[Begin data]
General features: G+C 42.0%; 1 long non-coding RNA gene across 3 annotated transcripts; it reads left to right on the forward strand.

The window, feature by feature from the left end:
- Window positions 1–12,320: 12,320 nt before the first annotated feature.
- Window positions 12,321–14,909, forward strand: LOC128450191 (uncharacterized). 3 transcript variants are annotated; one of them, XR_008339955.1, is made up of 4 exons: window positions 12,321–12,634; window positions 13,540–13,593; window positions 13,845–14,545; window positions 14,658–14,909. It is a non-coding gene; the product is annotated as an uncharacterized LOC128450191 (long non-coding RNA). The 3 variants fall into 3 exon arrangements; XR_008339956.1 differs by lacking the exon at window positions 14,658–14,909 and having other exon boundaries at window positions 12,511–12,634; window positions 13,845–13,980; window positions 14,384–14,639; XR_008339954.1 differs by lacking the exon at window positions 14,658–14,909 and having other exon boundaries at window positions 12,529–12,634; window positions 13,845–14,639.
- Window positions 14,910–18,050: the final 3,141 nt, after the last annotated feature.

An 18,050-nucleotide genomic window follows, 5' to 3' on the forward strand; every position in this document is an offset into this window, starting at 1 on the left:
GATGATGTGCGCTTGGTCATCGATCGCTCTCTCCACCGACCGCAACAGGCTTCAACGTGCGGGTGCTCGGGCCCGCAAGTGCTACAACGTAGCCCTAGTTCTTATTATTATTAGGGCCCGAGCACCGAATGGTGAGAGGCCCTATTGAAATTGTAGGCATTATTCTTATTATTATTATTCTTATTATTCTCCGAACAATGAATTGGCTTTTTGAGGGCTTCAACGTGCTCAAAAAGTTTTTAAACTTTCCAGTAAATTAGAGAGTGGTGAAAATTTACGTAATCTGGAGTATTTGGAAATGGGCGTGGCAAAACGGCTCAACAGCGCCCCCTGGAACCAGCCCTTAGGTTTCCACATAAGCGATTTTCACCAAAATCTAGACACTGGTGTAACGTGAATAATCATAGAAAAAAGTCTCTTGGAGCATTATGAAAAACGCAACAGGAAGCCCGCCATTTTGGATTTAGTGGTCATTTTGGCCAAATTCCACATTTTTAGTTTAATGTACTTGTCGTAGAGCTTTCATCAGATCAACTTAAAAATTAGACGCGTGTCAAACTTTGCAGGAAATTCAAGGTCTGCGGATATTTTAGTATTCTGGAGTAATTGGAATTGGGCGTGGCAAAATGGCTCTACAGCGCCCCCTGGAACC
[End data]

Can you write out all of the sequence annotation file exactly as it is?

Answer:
General features: G+C 42.0%; 1 long non-coding RNA gene across 3 annotated transcripts; it reads left to right on the forward strand.

The window, feature by feature from the left end:
- Window positions 1–12,320: 12,320 nt before the first annotated feature.
- Window positions 12,321–14,909, forward strand: LOC128450191 (uncharacterized). 3 transcript variants are annotated; one of them, XR_008339955.1, is made up of 4 exons: window positions 12,321–12,634; window positions 13,540–13,593; window positions 13,845–14,545; window positions 14,658–14,909. It is a non-coding gene; the product is annotated as an uncharacterized LOC128450191 (long non-coding RNA). The 3 variants fall into 3 exon arrangements; XR_008339956.1 differs by lacking the exon at window positions 14,658–14,909 and having other exon boundaries at window positions 12,511–12,634; window positions 13,845–13,980; window positions 14,384–14,639; XR_008339954.1 differs by lacking the exon at window positions 14,658–14,909 and having other exon boundaries at window positions 12,529–12,634; window positions 13,845–14,639.
- Window positions 14,910–18,050: the final 3,141 nt, after the last annotated feature.

An 18,050-nucleotide genomic window follows, 5' to 3' on the forward strand; every position in this document is an offset into this window, starting at 1 on the left:
GATGATGTGCGCTTGGTCATCGATCGCTCTCTCCACCGACCGCAACAGGCTTCAACGTGCGGGTGCTCGGGCCCGCAAGTGCTACAACGTAGCCCTAGTTCTTATTATTATTAGGGCCCGAGCACCGAATGGTGAGAGGCCCTATTGAAATTGTAGGCATTATTCTTATTATTATTATTCTTATTATTCTCCGAACAATGAATTGGCTTTTTGAGGGCTTCAACGTGCTCAAAAAGTTTTTAAACTTTCCAGTAAATTAGAGAGTGGTGAAAATTTACGTAATCTGGAGTATTTGGAAATGGGCGTGGCAAAACGGCTCAACAGCGCCCCCTGGAACCAGCCCTTAGGTTTCCACATAAGCGATTTTCACCAAAATCTAGACACTGGTGTAACGTGAATAATCATAGAAAAAAGTCTCTTGGAGCATTATGAAAAACGCAACAGGAAGCCCGCCATTTTGGATTTAGTGGTCATTTTGGCCAAATTCCACATTTTTAGTTTAATGTACTTGTCGTAGAGCTTTCATCAGATCAACTTAAAAATTAGACGCGTGTCAAACTTTGCAGGAAATTCAAGGTCTGCGGATATTTTAGTATTCTGGAGTAATTGGAATTGGGCGTGGCAAAATGGCTCTACAGCGCCCCCTGGAACC